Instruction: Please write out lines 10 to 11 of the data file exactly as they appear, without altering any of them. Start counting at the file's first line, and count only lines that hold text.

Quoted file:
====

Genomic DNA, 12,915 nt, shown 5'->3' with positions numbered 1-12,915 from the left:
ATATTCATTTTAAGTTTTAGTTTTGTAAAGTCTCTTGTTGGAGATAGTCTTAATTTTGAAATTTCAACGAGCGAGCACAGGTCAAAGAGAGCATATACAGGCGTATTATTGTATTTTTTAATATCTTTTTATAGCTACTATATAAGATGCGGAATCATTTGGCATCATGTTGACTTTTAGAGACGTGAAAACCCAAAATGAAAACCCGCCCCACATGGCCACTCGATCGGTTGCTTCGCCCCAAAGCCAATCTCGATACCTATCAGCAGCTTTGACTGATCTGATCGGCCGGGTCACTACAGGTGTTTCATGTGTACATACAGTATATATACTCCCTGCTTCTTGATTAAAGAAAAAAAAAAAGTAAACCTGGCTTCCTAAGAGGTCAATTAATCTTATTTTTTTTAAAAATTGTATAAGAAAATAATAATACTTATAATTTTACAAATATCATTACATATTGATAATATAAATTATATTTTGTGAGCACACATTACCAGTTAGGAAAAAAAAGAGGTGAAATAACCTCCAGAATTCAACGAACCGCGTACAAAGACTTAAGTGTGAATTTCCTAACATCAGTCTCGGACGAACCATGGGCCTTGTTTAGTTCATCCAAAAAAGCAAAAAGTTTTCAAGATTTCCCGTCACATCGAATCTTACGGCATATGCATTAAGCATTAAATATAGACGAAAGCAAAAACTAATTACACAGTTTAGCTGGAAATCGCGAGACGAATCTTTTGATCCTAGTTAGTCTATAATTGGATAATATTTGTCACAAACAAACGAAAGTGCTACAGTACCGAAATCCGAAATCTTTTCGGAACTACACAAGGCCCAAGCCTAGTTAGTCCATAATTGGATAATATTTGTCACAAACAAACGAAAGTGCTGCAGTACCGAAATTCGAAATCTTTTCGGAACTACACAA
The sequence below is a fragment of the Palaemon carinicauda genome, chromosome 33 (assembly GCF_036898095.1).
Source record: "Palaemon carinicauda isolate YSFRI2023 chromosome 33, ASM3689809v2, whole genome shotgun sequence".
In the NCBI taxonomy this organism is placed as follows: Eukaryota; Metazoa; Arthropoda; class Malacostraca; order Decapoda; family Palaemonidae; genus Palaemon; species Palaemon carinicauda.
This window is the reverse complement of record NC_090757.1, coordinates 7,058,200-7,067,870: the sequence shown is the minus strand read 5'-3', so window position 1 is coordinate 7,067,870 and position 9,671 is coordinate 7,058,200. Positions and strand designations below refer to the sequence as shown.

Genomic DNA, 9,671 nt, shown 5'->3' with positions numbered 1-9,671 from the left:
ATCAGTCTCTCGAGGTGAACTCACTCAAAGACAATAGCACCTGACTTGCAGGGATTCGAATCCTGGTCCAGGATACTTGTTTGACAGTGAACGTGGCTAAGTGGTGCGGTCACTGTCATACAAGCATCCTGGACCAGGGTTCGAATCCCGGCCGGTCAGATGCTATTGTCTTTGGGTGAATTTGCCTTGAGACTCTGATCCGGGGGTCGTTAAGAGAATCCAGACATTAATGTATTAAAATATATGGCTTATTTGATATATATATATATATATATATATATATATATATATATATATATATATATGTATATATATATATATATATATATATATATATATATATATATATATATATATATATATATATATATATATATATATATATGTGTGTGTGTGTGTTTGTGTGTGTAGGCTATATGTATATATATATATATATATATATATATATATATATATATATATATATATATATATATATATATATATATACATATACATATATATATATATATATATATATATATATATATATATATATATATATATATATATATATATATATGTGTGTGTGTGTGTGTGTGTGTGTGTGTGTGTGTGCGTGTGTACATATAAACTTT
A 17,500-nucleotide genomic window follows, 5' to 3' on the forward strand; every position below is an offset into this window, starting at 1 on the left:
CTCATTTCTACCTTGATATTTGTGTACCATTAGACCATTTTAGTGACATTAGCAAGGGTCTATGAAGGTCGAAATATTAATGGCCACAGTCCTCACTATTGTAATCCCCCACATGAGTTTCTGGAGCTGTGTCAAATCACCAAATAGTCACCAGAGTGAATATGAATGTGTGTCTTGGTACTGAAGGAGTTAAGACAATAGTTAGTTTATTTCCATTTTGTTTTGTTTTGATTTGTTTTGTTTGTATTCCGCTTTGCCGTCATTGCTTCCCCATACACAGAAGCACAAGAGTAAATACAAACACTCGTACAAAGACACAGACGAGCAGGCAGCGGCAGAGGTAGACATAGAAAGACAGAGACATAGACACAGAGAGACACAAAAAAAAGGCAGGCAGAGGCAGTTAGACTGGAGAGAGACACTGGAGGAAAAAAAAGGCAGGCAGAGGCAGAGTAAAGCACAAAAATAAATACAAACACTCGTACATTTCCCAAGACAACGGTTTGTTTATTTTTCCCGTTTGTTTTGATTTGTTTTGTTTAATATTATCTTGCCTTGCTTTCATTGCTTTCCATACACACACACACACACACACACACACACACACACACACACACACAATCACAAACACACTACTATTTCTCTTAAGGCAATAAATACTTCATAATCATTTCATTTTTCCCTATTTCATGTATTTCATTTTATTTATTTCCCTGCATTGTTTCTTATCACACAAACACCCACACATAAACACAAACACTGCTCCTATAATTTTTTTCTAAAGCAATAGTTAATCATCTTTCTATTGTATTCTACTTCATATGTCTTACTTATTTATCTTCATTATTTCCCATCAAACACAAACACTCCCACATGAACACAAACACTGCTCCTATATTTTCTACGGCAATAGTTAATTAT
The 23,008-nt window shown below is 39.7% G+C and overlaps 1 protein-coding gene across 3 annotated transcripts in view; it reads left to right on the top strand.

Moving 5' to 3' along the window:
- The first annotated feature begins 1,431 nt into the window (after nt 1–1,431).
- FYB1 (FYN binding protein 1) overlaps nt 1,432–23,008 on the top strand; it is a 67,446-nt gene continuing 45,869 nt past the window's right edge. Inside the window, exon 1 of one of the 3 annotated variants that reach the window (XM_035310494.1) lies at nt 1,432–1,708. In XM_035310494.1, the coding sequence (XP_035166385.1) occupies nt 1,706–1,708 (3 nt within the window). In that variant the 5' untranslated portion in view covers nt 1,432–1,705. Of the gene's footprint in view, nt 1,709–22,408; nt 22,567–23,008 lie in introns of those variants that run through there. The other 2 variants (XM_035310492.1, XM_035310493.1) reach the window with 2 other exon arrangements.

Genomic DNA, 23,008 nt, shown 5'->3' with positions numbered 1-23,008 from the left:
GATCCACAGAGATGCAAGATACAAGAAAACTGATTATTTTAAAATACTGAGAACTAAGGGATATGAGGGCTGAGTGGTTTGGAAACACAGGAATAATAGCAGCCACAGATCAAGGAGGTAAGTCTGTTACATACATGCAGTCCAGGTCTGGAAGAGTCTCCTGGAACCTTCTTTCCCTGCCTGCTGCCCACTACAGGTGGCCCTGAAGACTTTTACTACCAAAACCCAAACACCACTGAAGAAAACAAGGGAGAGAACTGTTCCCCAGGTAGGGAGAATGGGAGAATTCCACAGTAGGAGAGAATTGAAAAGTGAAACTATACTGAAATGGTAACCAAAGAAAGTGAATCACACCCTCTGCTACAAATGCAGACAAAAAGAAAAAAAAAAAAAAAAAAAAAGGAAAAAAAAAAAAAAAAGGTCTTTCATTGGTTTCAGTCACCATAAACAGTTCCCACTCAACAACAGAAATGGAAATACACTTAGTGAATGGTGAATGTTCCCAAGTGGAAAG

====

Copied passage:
CTCATTTCTACCTTGATATTTGTGTACCATTAGACCATTTTAGTGACATTAGCAAGGGTCTATGAAGGTCGAAATATTAATGGCCACAGTCCTCACTATTGTAATCCCCCACATGAGTTTCTGGAGCTGTGTCAAATCACCAAATAGTCACCAGAGTGAATATGAATGTGTGTCTTGGTACTGAAGGAGTTAAGACAATAGTTAGTTTATTTCCATTTTGTTTTGTTTTGATTTGTTTTGTTTGTATTCCGCTTTGCCGTCATTGCTTCCCCATACACAGAAGCACAAGAGTAAATACAAACACTCGTACAAAGACACAGACGAGCAGGCAGCGGCAGAGGTAGACATAGAAAGACAGAGACATAGACACAGAGAGACACAAAAAAAAGGCAGGCAGAGGCAGTTAGACTGGAGAGAGACACTGGAGGAAAAAAAAGGCAGGCAGAGGCAGAGTAAAGCACAAAAATAAATACAAACACTCGTACATTTCCCAAGACAACGGTTTGTTTATTTTTCCCGTTTGTTTTGATTTGTTTTGTTTAATATTATCTTGCCTTGCTTTCATTGCTTTCCATACACACACACACACACACACACACACACACACACACACACACACAATCACAAACACACTACTATTTCTCTTAAGGCAATAAATACTTCATAATCATTTCATTTTTCCCTATTTCATGTATTTCATTTTATTTATTTCCCTGCATTGTTTCTTATCACACAAACACCCACACATAAACACAAACACTGCTCCTATAATTTTTTTCTAAAGCAATAGTTAATCATCTTTCTATTGTATTCTACTTCATATGTCTTACTTATTTATCTTCATTATTTCCCATCAAACACAAACACTCCCACATGAACACAAACACTGCTCCTATATTTTCTACGGCAATAGTTAATTAT
The 23,008-nt window shown below is 39.7% G+C and overlaps 1 protein-coding gene across 3 annotated transcripts in view; it reads left to right on the top strand.